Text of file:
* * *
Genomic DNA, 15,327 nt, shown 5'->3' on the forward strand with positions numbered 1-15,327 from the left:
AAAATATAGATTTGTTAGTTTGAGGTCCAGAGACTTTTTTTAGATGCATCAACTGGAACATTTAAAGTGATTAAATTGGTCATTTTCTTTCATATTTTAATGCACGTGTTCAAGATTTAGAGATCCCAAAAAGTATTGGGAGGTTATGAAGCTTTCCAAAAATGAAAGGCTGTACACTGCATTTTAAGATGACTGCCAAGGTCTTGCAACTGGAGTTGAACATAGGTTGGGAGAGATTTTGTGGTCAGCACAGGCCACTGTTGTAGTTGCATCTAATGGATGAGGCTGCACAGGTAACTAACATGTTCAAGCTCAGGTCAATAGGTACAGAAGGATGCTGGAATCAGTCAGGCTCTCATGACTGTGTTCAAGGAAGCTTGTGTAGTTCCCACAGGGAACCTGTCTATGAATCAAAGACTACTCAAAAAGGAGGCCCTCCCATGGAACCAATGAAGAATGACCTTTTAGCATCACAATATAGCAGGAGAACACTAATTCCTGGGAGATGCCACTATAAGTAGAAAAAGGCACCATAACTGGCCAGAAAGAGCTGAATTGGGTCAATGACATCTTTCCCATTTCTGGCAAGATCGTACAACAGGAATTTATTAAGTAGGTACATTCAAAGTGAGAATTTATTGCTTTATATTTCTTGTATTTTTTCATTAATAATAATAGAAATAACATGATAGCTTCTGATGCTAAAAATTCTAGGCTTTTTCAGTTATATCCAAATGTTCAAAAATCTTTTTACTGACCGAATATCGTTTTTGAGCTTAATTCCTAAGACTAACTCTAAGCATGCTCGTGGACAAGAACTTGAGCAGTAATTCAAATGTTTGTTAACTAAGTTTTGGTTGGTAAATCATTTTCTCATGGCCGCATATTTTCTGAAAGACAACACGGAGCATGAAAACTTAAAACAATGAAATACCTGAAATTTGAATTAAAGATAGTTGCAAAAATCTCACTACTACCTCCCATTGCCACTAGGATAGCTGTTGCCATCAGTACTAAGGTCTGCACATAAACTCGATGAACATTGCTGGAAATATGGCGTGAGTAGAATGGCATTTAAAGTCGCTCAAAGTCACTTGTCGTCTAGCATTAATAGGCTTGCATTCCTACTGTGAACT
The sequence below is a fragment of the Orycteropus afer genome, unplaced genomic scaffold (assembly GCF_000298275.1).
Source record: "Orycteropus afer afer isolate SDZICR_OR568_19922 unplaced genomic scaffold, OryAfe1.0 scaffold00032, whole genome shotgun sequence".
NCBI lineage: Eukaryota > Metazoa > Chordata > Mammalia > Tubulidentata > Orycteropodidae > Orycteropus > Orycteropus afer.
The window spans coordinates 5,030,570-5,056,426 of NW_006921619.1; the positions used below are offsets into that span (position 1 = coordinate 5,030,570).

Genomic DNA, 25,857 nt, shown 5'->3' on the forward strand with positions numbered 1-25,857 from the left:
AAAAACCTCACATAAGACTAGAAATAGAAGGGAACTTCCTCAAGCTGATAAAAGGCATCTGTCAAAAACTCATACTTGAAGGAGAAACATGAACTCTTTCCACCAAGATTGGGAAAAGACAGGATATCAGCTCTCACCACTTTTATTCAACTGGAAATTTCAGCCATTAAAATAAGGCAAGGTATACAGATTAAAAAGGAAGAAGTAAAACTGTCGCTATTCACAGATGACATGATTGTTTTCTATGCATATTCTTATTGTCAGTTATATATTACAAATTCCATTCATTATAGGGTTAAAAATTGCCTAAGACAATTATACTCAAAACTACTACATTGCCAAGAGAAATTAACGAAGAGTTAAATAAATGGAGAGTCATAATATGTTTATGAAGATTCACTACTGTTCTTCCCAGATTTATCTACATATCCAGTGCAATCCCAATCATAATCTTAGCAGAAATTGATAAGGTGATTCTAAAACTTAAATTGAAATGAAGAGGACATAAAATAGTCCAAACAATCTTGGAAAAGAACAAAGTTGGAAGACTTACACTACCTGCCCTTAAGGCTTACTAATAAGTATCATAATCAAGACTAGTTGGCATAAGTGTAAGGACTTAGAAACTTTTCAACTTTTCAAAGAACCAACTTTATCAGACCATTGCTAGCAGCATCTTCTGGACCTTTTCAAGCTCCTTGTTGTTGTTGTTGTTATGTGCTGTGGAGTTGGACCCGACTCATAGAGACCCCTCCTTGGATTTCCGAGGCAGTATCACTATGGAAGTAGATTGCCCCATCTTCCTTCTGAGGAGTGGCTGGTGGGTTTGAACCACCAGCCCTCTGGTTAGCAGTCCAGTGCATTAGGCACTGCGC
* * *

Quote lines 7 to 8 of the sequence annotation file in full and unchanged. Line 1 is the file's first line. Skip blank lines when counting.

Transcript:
Genomic DNA, 25,857 nt, shown 5'->3' on the forward strand with positions numbered 1-25,857 from the left:
AAAAACCTCACATAAGACTAGAAATAGAAGGGAACTTCCTCAAGCTGATAAAAGGCATCTGTCAAAAACTCATACTTGAAGGAGAAACATGAACTCTTTCCACCAAGATTGGGAAAAGACAGGATATCAGCTCTCACCACTTTTATTCAACTGGAAATTTCAGCCATTAAAATAAGGCAAGGTATACAGATTAAAAAGGAAGAAGTAAAACTGTCGCTATTCACAGATGACATGATTGTTTTCTATGCATATTCTTATTGTCAGTTATATATTACAAATTCCATTCATTATAGGGTTAAAAATTGCCTAAGACAATTATACTCAAAACTACTACATTGCCAAGAGAAATTAACGAAGAGTTAAATAAATGGAGAGTCATAATATGTTTATGAAGATTCACTACTGTTCTTCCCAGATTTATCTACATATCCAGTGCAATCCCAATCATAATCTTAGCAGAAATTGATAAGGTGATTCTAAAACTTAAATTGAAATGAAGAGGACATAAAATAGTCCAAACAATCTTGGAAAAGAACAAAGTTGGAAGACTTACACTACCTGCCCTTAAGGCTTACTAATAAGTATCATAATCAAGACTAGTTGGCATAAGTGTAAGGACTTAGAAACTTTTCAACTTTTCAAAGAACCAACTTTATCAGACCATTGCTAGCAGCATCTTCTGGACCTTTTCAAGCTCCTTGTTGTTGTTGTTGTTATGTGCTGTGGAGTTGGACCCGACTCATAGAGACCCCTCCTTGGATTTCCGAGGCAGTATCACTATGGAAGTAGATTGCCCCATCTTCCTTCTGAGGAGTGGCTGGTGGGTTTGAACCACCAGCCCTCTGGTTAGCAGTCCAGTGCATTAGGCACTGCGC